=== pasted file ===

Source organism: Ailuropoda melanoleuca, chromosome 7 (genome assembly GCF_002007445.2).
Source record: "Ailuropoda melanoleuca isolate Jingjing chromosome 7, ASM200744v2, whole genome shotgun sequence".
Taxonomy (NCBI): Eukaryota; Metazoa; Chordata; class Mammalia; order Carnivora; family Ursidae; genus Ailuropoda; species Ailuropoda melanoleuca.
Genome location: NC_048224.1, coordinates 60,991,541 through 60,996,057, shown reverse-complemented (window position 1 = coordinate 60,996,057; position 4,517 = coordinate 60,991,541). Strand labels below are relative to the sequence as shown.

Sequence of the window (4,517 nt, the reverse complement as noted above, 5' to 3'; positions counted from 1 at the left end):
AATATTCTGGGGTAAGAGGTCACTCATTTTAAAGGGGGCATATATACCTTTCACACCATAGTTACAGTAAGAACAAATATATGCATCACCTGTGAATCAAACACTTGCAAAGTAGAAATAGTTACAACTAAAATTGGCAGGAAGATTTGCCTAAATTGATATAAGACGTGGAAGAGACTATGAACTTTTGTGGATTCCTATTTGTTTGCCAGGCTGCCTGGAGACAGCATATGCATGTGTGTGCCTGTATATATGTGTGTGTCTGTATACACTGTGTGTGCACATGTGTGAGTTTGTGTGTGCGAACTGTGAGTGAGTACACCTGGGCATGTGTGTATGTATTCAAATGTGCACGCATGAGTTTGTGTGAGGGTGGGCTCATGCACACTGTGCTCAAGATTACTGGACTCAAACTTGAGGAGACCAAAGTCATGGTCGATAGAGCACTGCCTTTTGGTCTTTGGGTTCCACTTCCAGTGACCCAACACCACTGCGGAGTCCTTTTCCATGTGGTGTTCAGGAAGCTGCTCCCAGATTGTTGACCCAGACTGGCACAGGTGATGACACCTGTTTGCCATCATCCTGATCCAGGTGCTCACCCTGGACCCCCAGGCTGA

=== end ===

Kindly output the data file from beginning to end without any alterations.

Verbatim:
Source organism: Ailuropoda melanoleuca, chromosome 7 (genome assembly GCF_002007445.2).
Source record: "Ailuropoda melanoleuca isolate Jingjing chromosome 7, ASM200744v2, whole genome shotgun sequence".
Taxonomy (NCBI): Eukaryota; Metazoa; Chordata; class Mammalia; order Carnivora; family Ursidae; genus Ailuropoda; species Ailuropoda melanoleuca.
Genome location: NC_048224.1, coordinates 60,991,541 through 60,996,057, shown reverse-complemented (window position 1 = coordinate 60,996,057; position 4,517 = coordinate 60,991,541). Strand labels below are relative to the sequence as shown.

Sequence of the window (4,517 nt, the reverse complement as noted above, 5' to 3'; positions counted from 1 at the left end):
AATATTCTGGGGTAAGAGGTCACTCATTTTAAAGGGGGCATATATACCTTTCACACCATAGTTACAGTAAGAACAAATATATGCATCACCTGTGAATCAAACACTTGCAAAGTAGAAATAGTTACAACTAAAATTGGCAGGAAGATTTGCCTAAATTGATATAAGACGTGGAAGAGACTATGAACTTTTGTGGATTCCTATTTGTTTGCCAGGCTGCCTGGAGACAGCATATGCATGTGTGTGCCTGTATATATGTGTGTGTCTGTATACACTGTGTGTGCACATGTGTGAGTTTGTGTGTGCGAACTGTGAGTGAGTACACCTGGGCATGTGTGTATGTATTCAAATGTGCACGCATGAGTTTGTGTGAGGGTGGGCTCATGCACACTGTGCTCAAGATTACTGGACTCAAACTTGAGGAGACCAAAGTCATGGTCGATAGAGCACTGCCTTTTGGTCTTTGGGTTCCACTTCCAGTGACCCAACACCACTGCGGAGTCCTTTTCCATGTGGTGTTCAGGAAGCTGCTCCCAGATTGTTGACCCAGACTGGCACAGGTGATGACACCTGTTTGCCATCATCCTGATCCAGGTGCTCACCCTGGACCCCCAGGCTGA